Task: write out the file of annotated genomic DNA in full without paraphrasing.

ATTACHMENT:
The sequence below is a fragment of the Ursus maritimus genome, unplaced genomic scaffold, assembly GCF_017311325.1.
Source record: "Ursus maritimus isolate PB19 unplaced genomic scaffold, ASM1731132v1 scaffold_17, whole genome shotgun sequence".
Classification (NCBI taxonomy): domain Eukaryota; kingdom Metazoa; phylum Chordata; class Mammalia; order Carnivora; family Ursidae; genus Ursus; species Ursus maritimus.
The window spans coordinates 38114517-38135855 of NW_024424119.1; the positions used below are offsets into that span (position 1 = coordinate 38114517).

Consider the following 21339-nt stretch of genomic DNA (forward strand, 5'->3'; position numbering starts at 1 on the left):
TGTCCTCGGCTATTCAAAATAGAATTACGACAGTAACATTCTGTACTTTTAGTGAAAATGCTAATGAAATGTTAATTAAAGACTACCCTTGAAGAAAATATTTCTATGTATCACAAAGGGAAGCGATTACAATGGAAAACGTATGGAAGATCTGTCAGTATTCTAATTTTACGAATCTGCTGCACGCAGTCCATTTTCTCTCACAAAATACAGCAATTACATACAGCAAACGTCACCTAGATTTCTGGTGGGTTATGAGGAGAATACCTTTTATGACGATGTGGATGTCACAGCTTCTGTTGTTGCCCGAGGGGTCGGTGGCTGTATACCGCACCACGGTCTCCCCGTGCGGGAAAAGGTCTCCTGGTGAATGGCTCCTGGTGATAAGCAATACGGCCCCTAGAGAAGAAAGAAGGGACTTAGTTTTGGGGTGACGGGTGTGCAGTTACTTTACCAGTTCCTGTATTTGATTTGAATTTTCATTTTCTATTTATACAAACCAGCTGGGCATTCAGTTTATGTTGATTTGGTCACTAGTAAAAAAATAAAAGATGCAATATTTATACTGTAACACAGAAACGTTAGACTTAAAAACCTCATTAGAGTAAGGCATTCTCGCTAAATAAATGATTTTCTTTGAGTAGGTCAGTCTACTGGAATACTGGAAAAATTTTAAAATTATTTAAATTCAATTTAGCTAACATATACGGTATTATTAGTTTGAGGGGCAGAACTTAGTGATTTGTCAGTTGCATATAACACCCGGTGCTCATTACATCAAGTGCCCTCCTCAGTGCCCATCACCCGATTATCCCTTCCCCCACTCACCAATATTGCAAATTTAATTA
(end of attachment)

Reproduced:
The sequence below is a fragment of the Ursus maritimus genome, unplaced genomic scaffold, assembly GCF_017311325.1.
Source record: "Ursus maritimus isolate PB19 unplaced genomic scaffold, ASM1731132v1 scaffold_17, whole genome shotgun sequence".
Classification (NCBI taxonomy): domain Eukaryota; kingdom Metazoa; phylum Chordata; class Mammalia; order Carnivora; family Ursidae; genus Ursus; species Ursus maritimus.
The window spans coordinates 38114517-38135855 of NW_024424119.1; the positions used below are offsets into that span (position 1 = coordinate 38114517).

Consider the following 21339-nt stretch of genomic DNA (forward strand, 5'->3'; position numbering starts at 1 on the left):
TGTCCTCGGCTATTCAAAATAGAATTACGACAGTAACATTCTGTACTTTTAGTGAAAATGCTAATGAAATGTTAATTAAAGACTACCCTTGAAGAAAATATTTCTATGTATCACAAAGGGAAGCGATTACAATGGAAAACGTATGGAAGATCTGTCAGTATTCTAATTTTACGAATCTGCTGCACGCAGTCCATTTTCTCTCACAAAATACAGCAATTACATACAGCAAACGTCACCTAGATTTCTGGTGGGTTATGAGGAGAATACCTTTTATGACGATGTGGATGTCACAGCTTCTGTTGTTGCCCGAGGGGTCGGTGGCTGTATACCGCACCACGGTCTCCCCGTGCGGGAAAAGGTCTCCTGGTGAATGGCTCCTGGTGATAAGCAATACGGCCCCTAGAGAAGAAAGAAGGGACTTAGTTTTGGGGTGACGGGTGTGCAGTTACTTTACCAGTTCCTGTATTTGATTTGAATTTTCATTTTCTATTTATACAAACCAGCTGGGCATTCAGTTTATGTTGATTTGGTCACTAGTAAAAAAATAAAAGATGCAATATTTATACTGTAACACAGAAACGTTAGACTTAAAAACCTCATTAGAGTAAGGCATTCTCGCTAAATAAATGATTTTCTTTGAGTAGGTCAGTCTACTGGAATACTGGAAAAATTTTAAAATTATTTAAATTCAATTTAGCTAACATATACGGTATTATTAGTTTGAGGGGCAGAACTTAGTGATTTGTCAGTTGCATATAACACCCGGTGCTCATTACATCAAGTGCCCTCCTCAGTGCCCATCACCCGATTATCCCTTCCCCCACTCACCAATATTGCAAATTTAATTA